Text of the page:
“For the content, it’s a series of powerpoints with all of the information [translated] that a student needs to know for the year. A big reason some of the schools in Pennsylvania have adopted this is the Keystone exam. If you don’t pass the biology Keystone, you have to go to a summer remediation course and take it again,” Cavanaugh added.

For the content, it’s a series of powerpoints with all of the information [translated] that a student needs to know for the year.”

— Catherine Cavanaugh

So far, the STP has been almost entirely utilized by high school students, but Cavanaugh is more than open to the idea of expanding it to middle and even elementary school students. 

“For the most part, it’s high school students who are accessing this. If there are elementary school ESL students who want to take part in this program, no doubt about it the Spanish Honor Society students would love to do a buddy system with them. We just have not had the same outreach because, for the most part, this information has gone to high school kids. In terms of younger students, I’m sending the information to the middle schools (principals, guidance departments, Spanish teachers) this week [Since the time of this interview, Cavanaugh has been in contact with the administration at Penndale Middle School, and the Spanish Translation Project is gradually expanding to that school.] to see what they think and if there are any classes they would like us to work on translating. Eventually, the elementary schools as well,” Cavanaugh said.

Since she is the current Spanish Honor Society President, Cavanaugh was able to find a group of qualified tutors, who put in hours of work weekly. Each week, Cavanaugh assigns a certain number of Google Slides for each tutor to translate.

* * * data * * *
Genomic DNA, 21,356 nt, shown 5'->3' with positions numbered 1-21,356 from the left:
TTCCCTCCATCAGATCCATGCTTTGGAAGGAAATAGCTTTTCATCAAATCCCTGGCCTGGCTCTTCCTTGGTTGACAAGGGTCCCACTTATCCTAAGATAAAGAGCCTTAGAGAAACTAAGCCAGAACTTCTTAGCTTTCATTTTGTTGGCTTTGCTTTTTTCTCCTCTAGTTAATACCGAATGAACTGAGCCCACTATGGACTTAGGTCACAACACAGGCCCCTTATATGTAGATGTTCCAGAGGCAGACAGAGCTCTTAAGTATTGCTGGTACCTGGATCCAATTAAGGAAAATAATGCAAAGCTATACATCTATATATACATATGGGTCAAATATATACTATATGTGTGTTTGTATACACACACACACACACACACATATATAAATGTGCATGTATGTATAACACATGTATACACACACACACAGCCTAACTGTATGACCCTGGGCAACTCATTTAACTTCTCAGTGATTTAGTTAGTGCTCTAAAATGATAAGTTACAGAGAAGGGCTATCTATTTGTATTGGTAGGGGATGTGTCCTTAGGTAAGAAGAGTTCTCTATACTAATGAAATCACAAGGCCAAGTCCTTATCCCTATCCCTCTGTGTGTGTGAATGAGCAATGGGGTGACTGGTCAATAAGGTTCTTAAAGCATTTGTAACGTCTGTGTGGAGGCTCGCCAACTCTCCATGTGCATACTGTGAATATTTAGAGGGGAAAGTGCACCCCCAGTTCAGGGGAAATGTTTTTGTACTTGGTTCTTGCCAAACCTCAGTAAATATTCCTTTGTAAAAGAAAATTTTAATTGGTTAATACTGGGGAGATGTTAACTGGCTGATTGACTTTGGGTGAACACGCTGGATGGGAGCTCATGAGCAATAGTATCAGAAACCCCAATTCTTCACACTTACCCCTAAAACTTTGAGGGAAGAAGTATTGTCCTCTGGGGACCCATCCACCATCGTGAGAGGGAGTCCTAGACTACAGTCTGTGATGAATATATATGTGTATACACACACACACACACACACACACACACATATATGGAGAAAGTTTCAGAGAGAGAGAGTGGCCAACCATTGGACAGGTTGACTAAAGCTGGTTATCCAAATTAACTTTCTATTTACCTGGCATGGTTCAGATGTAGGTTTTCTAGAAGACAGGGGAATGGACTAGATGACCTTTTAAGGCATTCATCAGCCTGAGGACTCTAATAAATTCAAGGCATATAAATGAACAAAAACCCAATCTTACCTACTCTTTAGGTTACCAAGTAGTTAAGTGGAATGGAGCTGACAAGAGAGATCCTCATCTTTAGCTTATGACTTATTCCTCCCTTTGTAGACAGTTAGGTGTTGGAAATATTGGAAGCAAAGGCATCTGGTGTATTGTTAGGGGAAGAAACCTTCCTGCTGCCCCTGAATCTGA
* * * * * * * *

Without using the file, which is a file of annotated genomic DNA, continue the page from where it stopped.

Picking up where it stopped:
“As President of the Spanish Honors Society, I asked them, ‘does anyone want to be a translator? Does anyone want to work on this?’ As of now, I’m managing about 10-15 students who are actively working to benefit from this project,” Cavanaugh explained.

“I have been looking forward to working to being in SHS and all that came with it. When Catherine approached me with this project, I of course wanted to get in on the action. I love that I could be helping someone out greatly just because I am helping with the language barrier. It also helps me improve myself, so it is a win-win,” noted senior Keenan Washington, one of the STP’s translators.

Spanish Translation Project translators include Washington, Benjamin Fillgrove, Alan Aristizabal, Danny Halovanic, Dafne Terrones Huamani, Selenna Jiang, Valliammai Janakiraman, Gerald Libby, Anjali Talluru, Talia Schneider, and Gloria Choi. 

Coming from a background where multiple languages are spoken, I have been able to help students with such diversity understand what they’re learning while also improving my skills in the Spanish language.”

— Gerry Libby, NPHS senior and STP Translator